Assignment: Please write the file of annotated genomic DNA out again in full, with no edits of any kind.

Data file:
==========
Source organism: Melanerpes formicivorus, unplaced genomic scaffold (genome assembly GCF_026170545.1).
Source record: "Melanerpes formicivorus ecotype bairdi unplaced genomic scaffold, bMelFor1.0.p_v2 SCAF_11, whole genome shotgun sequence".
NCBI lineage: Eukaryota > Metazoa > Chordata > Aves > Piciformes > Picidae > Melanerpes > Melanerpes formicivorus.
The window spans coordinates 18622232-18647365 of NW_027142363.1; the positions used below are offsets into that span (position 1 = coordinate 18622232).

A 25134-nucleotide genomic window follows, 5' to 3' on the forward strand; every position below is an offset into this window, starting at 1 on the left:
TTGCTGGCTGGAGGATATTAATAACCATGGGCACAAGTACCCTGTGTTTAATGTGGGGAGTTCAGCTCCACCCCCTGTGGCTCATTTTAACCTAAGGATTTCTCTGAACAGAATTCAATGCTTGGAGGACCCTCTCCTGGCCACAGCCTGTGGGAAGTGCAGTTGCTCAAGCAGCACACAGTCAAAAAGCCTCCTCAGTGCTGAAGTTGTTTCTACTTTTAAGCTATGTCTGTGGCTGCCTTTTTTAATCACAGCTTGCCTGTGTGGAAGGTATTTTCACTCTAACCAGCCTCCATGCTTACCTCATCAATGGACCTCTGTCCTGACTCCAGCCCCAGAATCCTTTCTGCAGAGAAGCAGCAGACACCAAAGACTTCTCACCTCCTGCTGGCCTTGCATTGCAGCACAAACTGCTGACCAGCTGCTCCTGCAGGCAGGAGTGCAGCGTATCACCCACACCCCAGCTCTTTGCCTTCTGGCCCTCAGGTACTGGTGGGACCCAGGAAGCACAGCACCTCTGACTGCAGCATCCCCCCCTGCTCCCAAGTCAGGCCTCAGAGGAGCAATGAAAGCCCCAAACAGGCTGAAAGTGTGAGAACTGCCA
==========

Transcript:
Source organism: Melanerpes formicivorus, unplaced genomic scaffold (genome assembly GCF_026170545.1).
Source record: "Melanerpes formicivorus ecotype bairdi unplaced genomic scaffold, bMelFor1.0.p_v2 SCAF_11, whole genome shotgun sequence".
NCBI lineage: Eukaryota > Metazoa > Chordata > Aves > Piciformes > Picidae > Melanerpes > Melanerpes formicivorus.
The window spans coordinates 18622232-18647365 of NW_027142363.1; the positions used below are offsets into that span (position 1 = coordinate 18622232).

A 25134-nucleotide genomic window follows, 5' to 3' on the forward strand; every position below is an offset into this window, starting at 1 on the left:
TTGCTGGCTGGAGGATATTAATAACCATGGGCACAAGTACCCTGTGTTTAATGTGGGGAGTTCAGCTCCACCCCCTGTGGCTCATTTTAACCTAAGGATTTCTCTGAACAGAATTCAATGCTTGGAGGACCCTCTCCTGGCCACAGCCTGTGGGAAGTGCAGTTGCTCAAGCAGCACACAGTCAAAAAGCCTCCTCAGTGCTGAAGTTGTTTCTACTTTTAAGCTATGTCTGTGGCTGCCTTTTTTAATCACAGCTTGCCTGTGTGGAAGGTATTTTCACTCTAACCAGCCTCCATGCTTACCTCATCAATGGACCTCTGTCCTGACTCCAGCCCCAGAATCCTTTCTGCAGAGAAGCAGCAGACACCAAAGACTTCTCACCTCCTGCTGGCCTTGCATTGCAGCACAAACTGCTGACCAGCTGCTCCTGCAGGCAGGAGTGCAGCGTATCACCCACACCCCAGCTCTTTGCCTTCTGGCCCTCAGGTACTGGTGGGACCCAGGAAGCACAGCACCTCTGACTGCAGCATCCCCCCCTGCTCCCAAGTCAGGCCTCAGAGGAGCAATGAAAGCCCCAAACAGGCTGAAAGTGTGAGAACTGCCA